Government is force; politics is talking about force.  People choose force only "when the expected benefits outweigh the expected costs."  Get control of the government and you can launch a career of strategic violence, only these days, with humans so pacified, you don't actually have to show the people your guns and your instruments of torture.  You just call people racist or mean-spirited.  Then, while they are still embarrassed and red-faced, you pass a law to pick their pockets.  Freeloading: it's what President Obama and his Chicago crowd are all about.

To believe in freeloading, you need to be a bitter clinger hanging onto a pre-modern worldview that experiences a zero-sum world of "inequality" and "exploitation," where the only way to get ahead is to put the other guy behind.

Whether it is bullying people to buy mercury-filled light bulbs, or bullying Boeing to sign up for more union labor, or bullying people into government health care, or forcing the American people to pay good money to crony solar and wind capitalists, or jacking up the price of energy to save the planet, or bullying millionaires and billionaires into coughing up more taxes, it's the new dance at the predator's ball.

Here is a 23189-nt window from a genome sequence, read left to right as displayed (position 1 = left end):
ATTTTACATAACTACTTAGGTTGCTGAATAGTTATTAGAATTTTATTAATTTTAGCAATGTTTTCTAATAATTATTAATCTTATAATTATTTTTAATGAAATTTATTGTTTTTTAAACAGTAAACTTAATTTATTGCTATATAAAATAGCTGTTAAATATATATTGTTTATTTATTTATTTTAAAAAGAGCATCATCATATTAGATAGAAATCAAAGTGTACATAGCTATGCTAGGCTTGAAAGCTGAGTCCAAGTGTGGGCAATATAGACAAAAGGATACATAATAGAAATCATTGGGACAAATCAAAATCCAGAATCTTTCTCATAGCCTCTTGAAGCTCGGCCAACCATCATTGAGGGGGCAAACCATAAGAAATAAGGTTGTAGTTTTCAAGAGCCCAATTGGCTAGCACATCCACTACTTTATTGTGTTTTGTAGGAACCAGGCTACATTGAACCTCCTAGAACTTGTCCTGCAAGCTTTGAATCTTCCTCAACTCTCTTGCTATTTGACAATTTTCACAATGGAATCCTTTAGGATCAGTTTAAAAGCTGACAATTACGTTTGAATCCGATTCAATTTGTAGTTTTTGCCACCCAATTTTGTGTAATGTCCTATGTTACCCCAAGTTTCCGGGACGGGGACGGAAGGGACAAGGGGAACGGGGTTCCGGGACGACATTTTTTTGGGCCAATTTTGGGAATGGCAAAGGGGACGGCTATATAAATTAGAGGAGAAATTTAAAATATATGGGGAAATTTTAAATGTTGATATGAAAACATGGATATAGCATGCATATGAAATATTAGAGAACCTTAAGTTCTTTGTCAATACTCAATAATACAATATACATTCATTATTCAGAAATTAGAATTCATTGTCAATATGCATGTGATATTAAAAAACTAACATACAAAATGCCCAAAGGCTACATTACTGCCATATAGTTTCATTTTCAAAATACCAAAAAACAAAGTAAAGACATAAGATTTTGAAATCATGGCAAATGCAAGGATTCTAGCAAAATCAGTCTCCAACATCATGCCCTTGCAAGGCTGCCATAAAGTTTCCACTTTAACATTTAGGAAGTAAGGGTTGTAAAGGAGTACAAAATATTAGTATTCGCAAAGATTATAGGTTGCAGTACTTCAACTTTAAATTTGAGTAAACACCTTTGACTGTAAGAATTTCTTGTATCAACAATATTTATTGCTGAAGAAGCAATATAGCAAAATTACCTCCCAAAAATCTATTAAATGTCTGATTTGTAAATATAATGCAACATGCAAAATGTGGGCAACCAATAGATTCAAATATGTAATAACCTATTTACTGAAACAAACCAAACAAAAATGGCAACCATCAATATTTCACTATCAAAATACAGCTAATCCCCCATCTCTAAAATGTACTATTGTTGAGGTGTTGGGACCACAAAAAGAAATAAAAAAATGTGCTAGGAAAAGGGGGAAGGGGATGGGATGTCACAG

Let's have a national conversation.  Let's talk about big government; let's talk about freeloaders; let's talk about crony capitalists.  Let's divide the nation.  Let's separate the makers from the takers, the freeloaders from the workers, the exploiters from the exploited, the retire-at-55 chaps from the work-till-you-die Walmart greeters, the employment-at-will folks from the lifetime-tenure folks, the rent-seekers from the wealth-creators, the road warriors from the class warriors.